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It is now official!
The new Yahoo PFI program has been released and is called......
Overture SiteMatch = formally known as Inktomi Search Submit
Overture SiteMatch Xchange = formally known as Inktomi Index Connect.
[edited by: engine at 11:45 am (utc) on Mar. 2, 2004]
[edit reason] TOS [/edit]
But then they go on to mention PPC as part of the new Site Match which was never mentioned in any contractual agreement with Inktomi PFI beforehand.
Thus, is it unclear? or is there a hell of alot of cheating and screwing going on here?
;;;;;;;;; 2 minutes later ;;;;;;;;;;;
I've just logged in to my ineedhits.com account and I've got $0.00 there, thus I guess I've been more than screwed.
[edited by: cyberfyber at 5:06 am (utc) on Mar. 2, 2004]
"Non-commercial organizations can submit their Web pages and digital content for inclusion in Yahoo search results for free, while commercial content providers pay a fee to include their content in search results."
No, you haven't.
Customers who are in the current Inktomi program, will still get what they paid for, until the end of their subscription period. As a bonus, up until April 15th 2004, customers who are in Inktomi, will also get Yahoo!
Customers can then make an informed decision on if the Yahoo! traffic is worth while to them. If yes, they sign up. If no, they don't sign up.
So, with respect to your zero click balance, you don't have any URLs in the new program. Hence your balance is zero. With the INH system, you can manage URLs in the old Inktomi program and the new Overture Site Match.
[edited by: engine at 11:47 am (utc) on Mar. 2, 2004]
[edit reason] TOS [/edit]
I am uncertain of how the pricing makes sense...
Adult sites are 15 cents and apparel sites are 30 cents... So if you want to create a Non-Family Friendly search engine this is perfect for Adult sites?
Morally corrupt = less expensive to advertise?
Shopping = more expensive?
What are they doing?
Overture Site Search partners will include:
Note: MSN is not included so I guess they will continue to use Ink for the time being.
Well I think that the pricing of 11 URLs for $10 each is good. $49 for one URL is a bit steep though.
Thats too steep for me with the CPC rates on top.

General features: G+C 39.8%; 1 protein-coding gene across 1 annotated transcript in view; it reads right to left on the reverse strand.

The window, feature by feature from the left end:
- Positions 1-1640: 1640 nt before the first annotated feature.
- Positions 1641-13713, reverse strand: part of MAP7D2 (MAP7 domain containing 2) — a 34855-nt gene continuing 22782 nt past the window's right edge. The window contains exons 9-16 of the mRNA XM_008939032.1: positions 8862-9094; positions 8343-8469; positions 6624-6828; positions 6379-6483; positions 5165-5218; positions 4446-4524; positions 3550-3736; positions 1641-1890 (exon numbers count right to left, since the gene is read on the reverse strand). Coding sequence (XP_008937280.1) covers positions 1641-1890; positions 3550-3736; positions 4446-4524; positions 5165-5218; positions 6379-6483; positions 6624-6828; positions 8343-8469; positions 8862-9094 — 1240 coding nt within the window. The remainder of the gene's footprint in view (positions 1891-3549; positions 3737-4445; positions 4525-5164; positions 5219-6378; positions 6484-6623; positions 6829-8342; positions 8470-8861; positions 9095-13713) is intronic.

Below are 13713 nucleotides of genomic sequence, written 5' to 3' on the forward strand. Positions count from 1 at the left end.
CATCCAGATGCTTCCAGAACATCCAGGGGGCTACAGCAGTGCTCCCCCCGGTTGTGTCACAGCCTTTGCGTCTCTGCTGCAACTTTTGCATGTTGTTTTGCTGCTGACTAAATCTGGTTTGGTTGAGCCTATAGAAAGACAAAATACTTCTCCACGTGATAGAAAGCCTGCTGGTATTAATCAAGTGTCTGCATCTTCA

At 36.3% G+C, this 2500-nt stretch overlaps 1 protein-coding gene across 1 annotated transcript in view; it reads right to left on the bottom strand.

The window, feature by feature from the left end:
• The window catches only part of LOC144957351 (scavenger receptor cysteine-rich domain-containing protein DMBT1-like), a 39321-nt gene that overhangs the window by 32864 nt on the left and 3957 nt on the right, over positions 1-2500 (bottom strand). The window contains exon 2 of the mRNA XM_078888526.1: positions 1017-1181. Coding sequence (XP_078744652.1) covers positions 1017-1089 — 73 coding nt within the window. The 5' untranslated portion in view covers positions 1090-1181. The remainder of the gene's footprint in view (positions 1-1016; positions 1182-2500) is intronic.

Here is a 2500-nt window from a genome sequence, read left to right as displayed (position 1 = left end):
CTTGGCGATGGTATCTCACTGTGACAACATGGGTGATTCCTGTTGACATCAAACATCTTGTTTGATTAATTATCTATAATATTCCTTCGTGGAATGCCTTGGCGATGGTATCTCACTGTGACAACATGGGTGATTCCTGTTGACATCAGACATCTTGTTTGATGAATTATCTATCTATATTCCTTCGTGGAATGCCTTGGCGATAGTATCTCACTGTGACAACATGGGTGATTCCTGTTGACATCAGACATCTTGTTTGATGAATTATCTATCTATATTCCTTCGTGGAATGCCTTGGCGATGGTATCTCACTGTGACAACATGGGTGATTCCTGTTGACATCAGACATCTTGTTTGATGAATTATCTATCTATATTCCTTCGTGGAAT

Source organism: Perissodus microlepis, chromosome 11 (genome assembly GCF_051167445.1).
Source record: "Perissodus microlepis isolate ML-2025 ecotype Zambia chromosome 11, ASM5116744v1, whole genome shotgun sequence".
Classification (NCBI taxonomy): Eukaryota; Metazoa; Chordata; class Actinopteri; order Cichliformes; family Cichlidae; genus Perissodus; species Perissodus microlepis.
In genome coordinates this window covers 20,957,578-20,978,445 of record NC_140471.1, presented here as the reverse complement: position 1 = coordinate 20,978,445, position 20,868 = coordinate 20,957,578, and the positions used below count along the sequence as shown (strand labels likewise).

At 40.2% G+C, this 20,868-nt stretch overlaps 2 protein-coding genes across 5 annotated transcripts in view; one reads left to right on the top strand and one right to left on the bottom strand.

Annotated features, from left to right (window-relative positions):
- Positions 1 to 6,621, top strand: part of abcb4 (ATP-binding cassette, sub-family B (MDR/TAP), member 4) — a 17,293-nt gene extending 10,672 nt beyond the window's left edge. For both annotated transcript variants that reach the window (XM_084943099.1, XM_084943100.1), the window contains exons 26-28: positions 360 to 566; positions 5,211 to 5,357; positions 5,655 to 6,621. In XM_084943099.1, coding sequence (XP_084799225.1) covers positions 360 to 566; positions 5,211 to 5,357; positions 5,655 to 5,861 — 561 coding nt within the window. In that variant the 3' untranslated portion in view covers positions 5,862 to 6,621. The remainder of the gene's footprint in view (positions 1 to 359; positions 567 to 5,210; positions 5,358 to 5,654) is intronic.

Oh come on Tim, Y employed the same extensive greed with Y Shopping, and is screwing it's Y Store partners.
The only thing Y is focused on is the bank account.
EDIT: Don't get me wrong, I really don't expect otherwise from any business, but the claim that it is in the users interest is a bit weak.
[edited by: nanocet at 3:43 pm (utc) on Mar. 2, 2004]
I heard it mentioned that PFI is good for certain dynamic pages that aren't as easily indexed, but I have yet to find an specific explanation. Personally, I make sure all my important dynamic content is spider friendly.
The other advantage I heard about PFI is "freshness". I have to say once again that one of Yahoo's competitors has something known as a "fresh bot". After a little study, it is quite possible to get the fresh bot to visit frequently. So PFI from the standpoint of "freshness" seems a bit old school as well.
Yahoo needs to decide which is more important, delivering paid content or delivering quality search results. When I search for something, I go for quality. How does quality fit into Yahoo's plan? And how does PFI help Yahoo to compete in the search engine market?
I'm sorry to keep asking this question but I know people from Yahoo! are reading this thread and I would like to hear an answer.
A lot of us have very large SEM budgets - why should we use site match when, to me, it looks like a step backward from everything that is attractive about PPC engines: I can control spend, placement, position, geo-targeting and measure returns. With Site Match I will have: not as much control, more outlay and more risk.
Given my points above; why should I use Site Match, Yahoo?
Excuse me but isnt that the same Ink submit that after you pay all your free listings drop (according to many many posters)!
It can't and Yahoo is admitting this.
Tim keeps saying Yahoo will do a competitive job of free crawling the web. People are skeptical since Ink never did that, but the point is, that if Tim is right, then this is a whole new ballgame.
Bad judgment on Yahoo's part to release this before adequately free crawling. It sounds like some bean counter's idea "Put up the PFI before we crawl decently and some scared folks will sign up." Some shortsighted merit in that, but overall a bad idea.
Still, I certainly hope Tim is right, and really really look forward to him being right.
In other words, nobody should PFI unless they have over 50,000 pages and all those pages sell a product that costs over $3.